With all the Olympic spirit surrounding us these first few weeks of August, I am reminded of how many of the impressive skills of the athletes competing are also cornerstones of success off the playing field. As a former gymnast who spent 17 years training and competing, I have found that so many of the skills I learned and formed as I made my way through my own athletic journey have equipped me with valuable qualities that have fueled my success in my post-gymnastics life. Thinking specifically about sales, the entryway to sports business for so many, there are many interesting parallels (gymnastics pun intended) between situations dealt with in gymnastics, or other Olympic sports, and the sales arena. For example:

1. There is always more to do. In a sport like gymnastics, especially, women train on 4 different events. Within each event, there are dozens of skills, major and minor, that must be practiced countless times to enable the athlete to compete with consistency. Practices go on for hours, with athletes honing every single movement. Then, once a milestone is hit, a new skill mastered or a competition won, there is always something more to do – learn the next skill that’s even harder, or win at the next level of competition. Similarly, in any sales position, you can always do more. There are always more leads to call, more touch points to make, more creative marketing and communication to be devised, and more contacts to meet. The job never ends, and great sales people never feel like they’ve done ‘enough’ to kick back and let the wins roll in.

2. Life is full of ‘no’s’. Making cold calls all day and hearing more ‘no’s’ than ‘yes’s’ is par for the course for most sales people, much like the mat burn on the face of the gymnast as she falls short on a new trick. In both circumstances, however, one must push on and persevere. Get back up and try the trick again. And again. And again. And in sales, make more calls – don’t just stop when you are told no. You can’t be discouraged or you will never get anywhere.

3. Having a goal is essential. Long term goals are important, of course, but even short term objectives (winning the next competition, closing 3 new deals by the end of the week) keep us accountable and striving to improve. Without having something tangible to work towards, it’s not uncommon for one to flounder and procrastinate, never really moving forward or backward. Being stagnant should be a scary thing to both a motivated sales person and an Olympic athlete.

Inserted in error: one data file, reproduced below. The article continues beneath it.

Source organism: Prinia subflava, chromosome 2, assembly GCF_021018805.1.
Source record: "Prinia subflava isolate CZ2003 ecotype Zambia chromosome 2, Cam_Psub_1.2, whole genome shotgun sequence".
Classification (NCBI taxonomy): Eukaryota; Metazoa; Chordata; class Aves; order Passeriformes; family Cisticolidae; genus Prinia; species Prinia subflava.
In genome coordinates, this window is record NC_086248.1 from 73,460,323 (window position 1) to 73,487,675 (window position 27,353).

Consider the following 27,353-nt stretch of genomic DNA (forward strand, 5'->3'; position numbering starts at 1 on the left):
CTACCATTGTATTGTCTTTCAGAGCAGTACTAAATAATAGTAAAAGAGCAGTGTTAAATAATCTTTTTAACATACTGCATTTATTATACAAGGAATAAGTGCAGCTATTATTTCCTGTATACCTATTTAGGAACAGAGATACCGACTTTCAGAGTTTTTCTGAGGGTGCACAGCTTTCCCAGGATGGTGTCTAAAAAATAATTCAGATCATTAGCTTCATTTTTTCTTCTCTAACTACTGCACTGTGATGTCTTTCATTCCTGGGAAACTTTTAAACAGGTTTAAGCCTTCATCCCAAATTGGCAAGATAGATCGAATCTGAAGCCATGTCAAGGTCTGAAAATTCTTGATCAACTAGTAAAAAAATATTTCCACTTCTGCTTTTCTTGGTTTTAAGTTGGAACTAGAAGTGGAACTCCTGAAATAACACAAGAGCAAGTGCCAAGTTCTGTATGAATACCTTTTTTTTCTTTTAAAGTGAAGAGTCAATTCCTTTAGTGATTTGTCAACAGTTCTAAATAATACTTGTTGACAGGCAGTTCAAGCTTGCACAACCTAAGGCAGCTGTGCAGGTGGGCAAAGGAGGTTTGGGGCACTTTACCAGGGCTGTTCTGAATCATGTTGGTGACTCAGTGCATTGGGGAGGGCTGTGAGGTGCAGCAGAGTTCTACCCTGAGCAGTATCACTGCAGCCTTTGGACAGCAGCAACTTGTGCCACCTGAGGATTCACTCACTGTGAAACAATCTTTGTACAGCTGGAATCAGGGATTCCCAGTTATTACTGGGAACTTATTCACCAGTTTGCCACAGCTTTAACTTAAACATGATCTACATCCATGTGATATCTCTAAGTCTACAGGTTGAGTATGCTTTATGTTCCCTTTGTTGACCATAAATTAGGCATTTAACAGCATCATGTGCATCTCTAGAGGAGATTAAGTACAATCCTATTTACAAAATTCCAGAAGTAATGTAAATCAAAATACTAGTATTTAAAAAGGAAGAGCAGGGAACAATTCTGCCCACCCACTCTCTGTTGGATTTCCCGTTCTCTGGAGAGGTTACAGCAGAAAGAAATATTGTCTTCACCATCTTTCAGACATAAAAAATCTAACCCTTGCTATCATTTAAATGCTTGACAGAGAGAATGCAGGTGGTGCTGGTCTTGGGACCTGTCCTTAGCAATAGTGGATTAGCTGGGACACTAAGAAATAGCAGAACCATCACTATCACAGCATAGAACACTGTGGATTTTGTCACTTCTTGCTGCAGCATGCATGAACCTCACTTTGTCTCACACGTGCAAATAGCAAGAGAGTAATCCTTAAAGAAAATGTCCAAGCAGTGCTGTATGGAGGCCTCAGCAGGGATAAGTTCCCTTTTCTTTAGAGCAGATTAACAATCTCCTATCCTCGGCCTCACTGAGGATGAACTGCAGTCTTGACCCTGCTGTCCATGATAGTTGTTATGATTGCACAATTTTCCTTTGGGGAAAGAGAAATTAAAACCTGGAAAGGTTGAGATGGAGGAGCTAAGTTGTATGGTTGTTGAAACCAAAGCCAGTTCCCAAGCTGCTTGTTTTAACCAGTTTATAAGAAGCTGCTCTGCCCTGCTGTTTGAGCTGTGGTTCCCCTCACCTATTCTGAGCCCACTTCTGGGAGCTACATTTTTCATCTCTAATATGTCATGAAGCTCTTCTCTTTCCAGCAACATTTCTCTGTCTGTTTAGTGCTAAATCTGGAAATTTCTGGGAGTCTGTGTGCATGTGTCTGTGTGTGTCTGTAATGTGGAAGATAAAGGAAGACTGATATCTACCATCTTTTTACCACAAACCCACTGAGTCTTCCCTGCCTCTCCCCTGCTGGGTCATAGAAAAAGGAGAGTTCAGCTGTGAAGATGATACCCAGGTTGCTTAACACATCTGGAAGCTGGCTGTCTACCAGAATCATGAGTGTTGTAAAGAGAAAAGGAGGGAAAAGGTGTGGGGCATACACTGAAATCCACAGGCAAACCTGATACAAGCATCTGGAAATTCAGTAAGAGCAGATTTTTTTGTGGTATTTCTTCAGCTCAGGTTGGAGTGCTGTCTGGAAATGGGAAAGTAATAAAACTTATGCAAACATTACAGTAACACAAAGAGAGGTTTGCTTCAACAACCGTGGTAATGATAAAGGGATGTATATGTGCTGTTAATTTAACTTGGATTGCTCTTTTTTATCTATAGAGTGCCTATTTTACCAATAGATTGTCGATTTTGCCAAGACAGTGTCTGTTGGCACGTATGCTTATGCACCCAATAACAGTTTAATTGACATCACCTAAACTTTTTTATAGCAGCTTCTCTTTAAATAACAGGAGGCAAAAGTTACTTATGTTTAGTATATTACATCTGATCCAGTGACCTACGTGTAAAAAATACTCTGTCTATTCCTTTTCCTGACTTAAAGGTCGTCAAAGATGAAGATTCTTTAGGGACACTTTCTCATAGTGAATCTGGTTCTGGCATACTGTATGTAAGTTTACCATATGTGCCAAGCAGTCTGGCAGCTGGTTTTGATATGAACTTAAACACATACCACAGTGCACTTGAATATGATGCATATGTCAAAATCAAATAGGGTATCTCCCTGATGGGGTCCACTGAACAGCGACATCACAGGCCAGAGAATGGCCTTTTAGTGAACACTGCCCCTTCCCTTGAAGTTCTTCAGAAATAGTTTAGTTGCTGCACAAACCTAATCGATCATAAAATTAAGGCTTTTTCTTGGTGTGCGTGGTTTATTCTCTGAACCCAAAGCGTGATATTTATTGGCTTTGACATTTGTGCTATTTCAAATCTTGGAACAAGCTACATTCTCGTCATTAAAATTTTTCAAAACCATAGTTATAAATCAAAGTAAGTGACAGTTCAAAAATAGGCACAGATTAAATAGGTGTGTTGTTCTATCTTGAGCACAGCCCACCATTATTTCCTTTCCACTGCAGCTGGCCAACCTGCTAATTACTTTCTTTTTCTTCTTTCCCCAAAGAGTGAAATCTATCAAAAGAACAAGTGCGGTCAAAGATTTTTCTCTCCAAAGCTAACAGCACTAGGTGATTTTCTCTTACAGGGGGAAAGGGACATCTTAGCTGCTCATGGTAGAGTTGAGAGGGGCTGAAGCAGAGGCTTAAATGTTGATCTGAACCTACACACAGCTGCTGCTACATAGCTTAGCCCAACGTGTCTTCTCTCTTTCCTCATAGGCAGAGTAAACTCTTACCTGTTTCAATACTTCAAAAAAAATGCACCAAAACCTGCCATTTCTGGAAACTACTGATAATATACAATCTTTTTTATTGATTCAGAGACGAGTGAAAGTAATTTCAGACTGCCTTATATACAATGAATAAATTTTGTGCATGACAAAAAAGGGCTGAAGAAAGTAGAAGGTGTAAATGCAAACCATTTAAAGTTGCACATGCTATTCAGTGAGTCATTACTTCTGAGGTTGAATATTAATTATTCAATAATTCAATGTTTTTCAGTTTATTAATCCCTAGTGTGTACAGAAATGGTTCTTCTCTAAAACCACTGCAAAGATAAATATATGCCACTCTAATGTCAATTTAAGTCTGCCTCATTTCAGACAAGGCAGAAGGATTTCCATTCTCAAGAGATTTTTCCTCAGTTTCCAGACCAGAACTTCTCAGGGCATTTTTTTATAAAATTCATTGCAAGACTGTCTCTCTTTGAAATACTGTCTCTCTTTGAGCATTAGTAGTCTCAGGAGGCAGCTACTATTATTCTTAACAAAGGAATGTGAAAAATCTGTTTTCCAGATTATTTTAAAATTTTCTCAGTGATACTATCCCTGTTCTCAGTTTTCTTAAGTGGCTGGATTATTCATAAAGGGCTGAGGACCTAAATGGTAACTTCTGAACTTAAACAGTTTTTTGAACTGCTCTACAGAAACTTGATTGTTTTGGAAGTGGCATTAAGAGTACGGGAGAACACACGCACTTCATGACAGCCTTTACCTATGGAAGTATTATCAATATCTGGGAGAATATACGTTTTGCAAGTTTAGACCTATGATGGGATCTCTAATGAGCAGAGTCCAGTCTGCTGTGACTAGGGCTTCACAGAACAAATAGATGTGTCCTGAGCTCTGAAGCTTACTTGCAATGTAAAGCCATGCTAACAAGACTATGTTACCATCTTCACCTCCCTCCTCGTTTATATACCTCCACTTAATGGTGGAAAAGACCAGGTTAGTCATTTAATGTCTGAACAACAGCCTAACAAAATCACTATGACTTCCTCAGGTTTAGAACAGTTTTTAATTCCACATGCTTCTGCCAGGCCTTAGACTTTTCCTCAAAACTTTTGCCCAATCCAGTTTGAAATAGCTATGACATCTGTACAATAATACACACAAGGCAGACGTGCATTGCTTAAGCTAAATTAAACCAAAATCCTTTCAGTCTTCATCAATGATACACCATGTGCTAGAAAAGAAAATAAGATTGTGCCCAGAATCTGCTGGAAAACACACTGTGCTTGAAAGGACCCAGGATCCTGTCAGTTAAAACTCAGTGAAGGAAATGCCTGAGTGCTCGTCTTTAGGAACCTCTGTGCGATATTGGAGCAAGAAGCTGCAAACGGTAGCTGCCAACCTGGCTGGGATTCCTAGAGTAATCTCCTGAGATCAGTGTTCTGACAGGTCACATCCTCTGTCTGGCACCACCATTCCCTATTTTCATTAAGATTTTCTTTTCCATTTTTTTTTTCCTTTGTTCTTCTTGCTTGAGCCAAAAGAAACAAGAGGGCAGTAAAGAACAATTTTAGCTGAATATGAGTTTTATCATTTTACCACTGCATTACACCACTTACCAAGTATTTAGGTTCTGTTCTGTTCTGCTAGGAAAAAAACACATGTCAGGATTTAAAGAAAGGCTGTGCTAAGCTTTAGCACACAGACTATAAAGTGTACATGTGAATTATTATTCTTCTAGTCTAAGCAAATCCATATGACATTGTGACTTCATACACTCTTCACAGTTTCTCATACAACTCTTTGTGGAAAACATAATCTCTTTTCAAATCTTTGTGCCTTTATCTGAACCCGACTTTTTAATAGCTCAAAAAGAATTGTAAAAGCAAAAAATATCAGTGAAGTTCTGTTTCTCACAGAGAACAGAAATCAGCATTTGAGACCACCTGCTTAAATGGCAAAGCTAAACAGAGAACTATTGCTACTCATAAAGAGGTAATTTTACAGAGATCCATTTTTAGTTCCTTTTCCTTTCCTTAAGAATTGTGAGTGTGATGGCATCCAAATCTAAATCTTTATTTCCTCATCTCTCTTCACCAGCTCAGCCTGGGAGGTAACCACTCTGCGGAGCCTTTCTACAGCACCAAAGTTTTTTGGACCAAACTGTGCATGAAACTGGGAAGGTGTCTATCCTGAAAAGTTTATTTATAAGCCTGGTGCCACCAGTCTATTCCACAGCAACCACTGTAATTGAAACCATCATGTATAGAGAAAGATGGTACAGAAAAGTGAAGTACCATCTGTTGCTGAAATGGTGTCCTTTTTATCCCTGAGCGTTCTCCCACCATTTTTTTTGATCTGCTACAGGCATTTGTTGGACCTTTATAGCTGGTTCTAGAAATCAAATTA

4. Let your personality shine through. There is much subjectivity involved when dealing with others, whether they be clients, potential clients, or judges. Personality and relationships are essential to long term success. If two sales people have the same knowledge of the same product, but one is more personable and communicates better to a potential consumer, that one will likely get the sale. The same goes for an athlete in a subjective sport like gymnastics: if two athletes have the same skills and perform them with equal precision, the one that exudes more personality will gain an edge, and a higher score. No one can deny that they enjoy watching someone on the floor exercise who is smiling, dancing enthusiastically – enjoying herself – over someone that is stoic and lacks any showmanship. Sales and sports both have an element of theater to them.

As the Olympics continue over the next couple of weeks, I hope you are able to find some time to really stop and think about and appreciate everything athletics can teach us – even if we’re not participants. For me, just watching the Games brings with it a spark of motivation to make myself better every day. I think that’s why we all watch, isn’t it?

#####